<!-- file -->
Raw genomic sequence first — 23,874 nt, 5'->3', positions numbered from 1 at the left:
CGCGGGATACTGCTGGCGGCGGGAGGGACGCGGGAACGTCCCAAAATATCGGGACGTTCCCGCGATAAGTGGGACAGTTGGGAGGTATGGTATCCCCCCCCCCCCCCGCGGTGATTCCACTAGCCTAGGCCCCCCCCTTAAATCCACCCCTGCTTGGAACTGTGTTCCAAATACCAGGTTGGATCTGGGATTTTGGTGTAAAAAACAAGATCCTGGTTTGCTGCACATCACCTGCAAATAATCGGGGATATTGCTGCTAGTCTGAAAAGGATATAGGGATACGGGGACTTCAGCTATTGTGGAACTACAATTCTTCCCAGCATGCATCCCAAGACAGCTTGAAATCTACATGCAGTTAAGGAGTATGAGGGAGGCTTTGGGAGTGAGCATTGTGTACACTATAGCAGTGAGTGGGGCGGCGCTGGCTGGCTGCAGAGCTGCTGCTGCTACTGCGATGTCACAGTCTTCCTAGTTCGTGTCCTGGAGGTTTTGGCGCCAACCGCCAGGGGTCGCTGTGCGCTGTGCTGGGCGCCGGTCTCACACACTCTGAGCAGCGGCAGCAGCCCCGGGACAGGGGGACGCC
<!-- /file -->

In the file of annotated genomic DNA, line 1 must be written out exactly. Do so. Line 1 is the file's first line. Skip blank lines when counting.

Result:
Raw genomic sequence first — 23,874 nt, 5'->3', positions numbered from 1 at the left: